I’m Still Here

As we draw towards the closing end of 2017, I’m proud to find our society, in general, becoming less stigmatized towards mental health issues. While we may have a long way to go, it is definitely heartening to see hope for the future. Mental health is a very important subject that is close to my heart. I deal with some issues personally, and I have felt the helplessness of watching other people suffering without being able to aid them.

I won’t beat around the bush any longer: It’s been taking a toll lately. I haven’t been able to muster the will to write out a coherent piece to the extent that our lovely editor Jordan reached out to check on me. There are three things that I want to focus on here: first, what it is like for me to write and fulfill commitments whilst I feel mentally under the weather; second, how mental health often seems like good fodder for creative writing and expression; and third, how I sometimes wonder if I use my problems as an excuse not to get work done.

Topic número uno. I spoke to my editor in the month of June about writing an article about gaming and writing one monthly. It is now October. I started to write a draft of that article way back when — yet it lies unfinished. I had one or two other ideas that I was excited to write about and even planned out, but those too are floating in the wind. When my mental health flips a bit, I tend to have trouble getting tasks done, especially things that require flowing thought. It’s not that I didn’t try to finish writing the article; I just couldn’t. I’d end up staring at my laptop screen and eventually begin overanalyzing the little I had already written.

I couldn’t do it. I couldn’t look at the word counter because I couldn’t get my words out. Three hundred words, and I was a dry well. I still don’t know if I can do it. What I do know is: I bought a notebook, a nice pen, and now everything that has been living in my head is spilling onto the paper, and then I will type it all up so at least I have a source. (That’s what I’m doing right now, typing away.) Coping mechanism: Go a little old school. Hopefully this will set me back on my feet.

Section the second. In these times of social media, mental health is quite often romanticized. Depression, especially, makes for good, relatable, emotionally charged writing. So we capitalize on our problems. The moral question is: Is that what I’m doing here? I began writing this article in the hopes of raising my voice to join the countless others for a change, to spread some awareness or some light into the life of someone who may have felt they were alone. Has it now dissolved into a pity party? A sad wallowing where I can explain my lack of productivity?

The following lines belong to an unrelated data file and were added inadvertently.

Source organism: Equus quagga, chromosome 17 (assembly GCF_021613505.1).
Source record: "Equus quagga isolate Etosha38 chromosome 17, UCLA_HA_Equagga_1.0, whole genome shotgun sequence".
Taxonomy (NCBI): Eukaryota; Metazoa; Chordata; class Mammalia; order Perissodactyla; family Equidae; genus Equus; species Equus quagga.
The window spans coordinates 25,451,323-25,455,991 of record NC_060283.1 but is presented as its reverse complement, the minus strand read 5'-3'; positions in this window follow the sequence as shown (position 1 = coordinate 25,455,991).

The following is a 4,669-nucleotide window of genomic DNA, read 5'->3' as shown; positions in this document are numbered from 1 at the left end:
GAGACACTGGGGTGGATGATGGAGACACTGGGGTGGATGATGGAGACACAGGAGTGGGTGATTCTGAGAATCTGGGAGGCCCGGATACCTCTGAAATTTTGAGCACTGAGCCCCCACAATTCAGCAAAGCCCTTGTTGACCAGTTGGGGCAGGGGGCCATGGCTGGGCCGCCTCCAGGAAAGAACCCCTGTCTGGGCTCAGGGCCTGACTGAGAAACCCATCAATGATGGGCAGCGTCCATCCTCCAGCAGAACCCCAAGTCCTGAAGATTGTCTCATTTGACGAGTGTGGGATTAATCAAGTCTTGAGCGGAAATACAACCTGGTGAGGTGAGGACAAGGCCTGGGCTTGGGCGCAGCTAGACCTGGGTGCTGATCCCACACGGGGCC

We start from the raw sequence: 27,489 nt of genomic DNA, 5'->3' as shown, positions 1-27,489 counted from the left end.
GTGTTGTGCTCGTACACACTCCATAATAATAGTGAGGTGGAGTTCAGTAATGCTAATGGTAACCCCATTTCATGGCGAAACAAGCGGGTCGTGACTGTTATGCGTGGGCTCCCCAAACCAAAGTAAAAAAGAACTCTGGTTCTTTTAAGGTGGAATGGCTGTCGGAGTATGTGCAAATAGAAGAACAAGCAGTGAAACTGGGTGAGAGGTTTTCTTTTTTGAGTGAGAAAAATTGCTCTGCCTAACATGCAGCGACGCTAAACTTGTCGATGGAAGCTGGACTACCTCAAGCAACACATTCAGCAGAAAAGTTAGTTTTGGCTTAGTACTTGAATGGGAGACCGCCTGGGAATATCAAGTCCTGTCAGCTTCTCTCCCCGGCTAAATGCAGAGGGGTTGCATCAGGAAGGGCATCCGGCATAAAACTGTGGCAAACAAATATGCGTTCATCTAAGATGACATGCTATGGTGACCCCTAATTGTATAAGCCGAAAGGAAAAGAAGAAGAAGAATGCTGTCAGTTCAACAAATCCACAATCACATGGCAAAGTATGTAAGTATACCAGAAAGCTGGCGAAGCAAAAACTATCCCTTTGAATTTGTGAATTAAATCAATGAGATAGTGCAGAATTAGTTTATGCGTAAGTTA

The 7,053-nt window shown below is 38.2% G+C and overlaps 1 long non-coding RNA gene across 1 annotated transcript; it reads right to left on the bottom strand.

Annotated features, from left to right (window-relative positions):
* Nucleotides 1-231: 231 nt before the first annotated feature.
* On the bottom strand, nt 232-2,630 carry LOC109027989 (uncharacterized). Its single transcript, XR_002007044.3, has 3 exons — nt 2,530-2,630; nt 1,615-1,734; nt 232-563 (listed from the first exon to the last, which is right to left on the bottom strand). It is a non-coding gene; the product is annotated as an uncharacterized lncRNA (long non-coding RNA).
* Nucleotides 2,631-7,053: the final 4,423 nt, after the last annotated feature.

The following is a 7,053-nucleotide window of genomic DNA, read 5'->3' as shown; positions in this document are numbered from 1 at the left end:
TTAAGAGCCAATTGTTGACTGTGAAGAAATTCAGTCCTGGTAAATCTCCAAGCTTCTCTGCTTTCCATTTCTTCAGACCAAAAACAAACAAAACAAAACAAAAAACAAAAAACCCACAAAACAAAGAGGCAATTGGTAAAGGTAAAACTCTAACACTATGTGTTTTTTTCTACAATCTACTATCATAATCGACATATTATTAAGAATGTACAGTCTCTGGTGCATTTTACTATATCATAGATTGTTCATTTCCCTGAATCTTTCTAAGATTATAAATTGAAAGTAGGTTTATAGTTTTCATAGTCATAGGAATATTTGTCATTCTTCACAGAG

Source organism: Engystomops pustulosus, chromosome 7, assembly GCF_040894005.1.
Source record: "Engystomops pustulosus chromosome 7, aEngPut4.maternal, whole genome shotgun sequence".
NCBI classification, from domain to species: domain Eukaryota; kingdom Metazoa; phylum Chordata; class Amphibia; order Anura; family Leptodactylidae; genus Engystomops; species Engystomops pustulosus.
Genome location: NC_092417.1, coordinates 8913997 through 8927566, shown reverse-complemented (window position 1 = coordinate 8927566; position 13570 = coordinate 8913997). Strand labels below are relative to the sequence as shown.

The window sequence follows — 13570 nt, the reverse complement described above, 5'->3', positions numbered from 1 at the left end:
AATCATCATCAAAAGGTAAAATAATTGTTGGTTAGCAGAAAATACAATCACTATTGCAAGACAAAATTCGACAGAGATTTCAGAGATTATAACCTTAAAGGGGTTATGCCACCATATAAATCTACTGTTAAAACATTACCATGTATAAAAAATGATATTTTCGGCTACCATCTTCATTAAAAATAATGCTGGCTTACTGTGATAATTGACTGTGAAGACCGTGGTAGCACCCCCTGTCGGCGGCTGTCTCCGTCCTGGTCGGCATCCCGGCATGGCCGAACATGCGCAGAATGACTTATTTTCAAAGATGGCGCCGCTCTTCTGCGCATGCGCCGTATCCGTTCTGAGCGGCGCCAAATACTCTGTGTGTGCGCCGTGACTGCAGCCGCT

Experiencing mental health issues and writing during or post them lends an authenticity and different sort of drive than writing when healthy and positive-minded. Whilst the jury may be out on how good it is for you, I think it is interesting to look back upon how I was feeling. The writing becomes a personal time capsule. Conclusion? Why not attempt to be productive? As Keats said in his “Ode on Melancholy,” take your sorrow and make something of it if you can.

Reader, we have come to the third part. The part I have been dreading writing because of its personal nature and the obvious dramatic effect I appear to be placing on the ongoings of my regular yet oh-so-irregular life. In tandem with my previous point of discourse, the question here is one of morality: Am I using mental health as an excuse not to get any work done? The reason it makes me particularly uncomfortable is because I have no answer.

When I was writing a response to the wonderful aforementioned Jordan, I felt genuine guilt in writing about how my mental health was taking a dip and that was why I had been off for so long. Was that just societal conditioning talking? Or was I not being wholly truthful about the reasons why I hadn’t gotten any work done? I can’t be objective enough to rationalize each side of the argument. My closing iteration is only that we, people, humans — we’re complex. Mental health issues may be a part of you, as they are a part of me, but we are far more than the sum of our parts.

Aditi Chanda

An avid reader, writer, and music enthusiast, Aditi Chanda is an English major student from Delhi, India. The most important fact about her is that her favourite colour is blue, and she likes pineapple on pizza. When she’s not dreaming about living by the ocean and owning a big dog, she’s dealing with the ups and downs of adolescent life with hope, passion, and a bag full of empathy. She hopes to learn new languages and to travel all over the world, as soon as she finishes the things she procrastinated doing.

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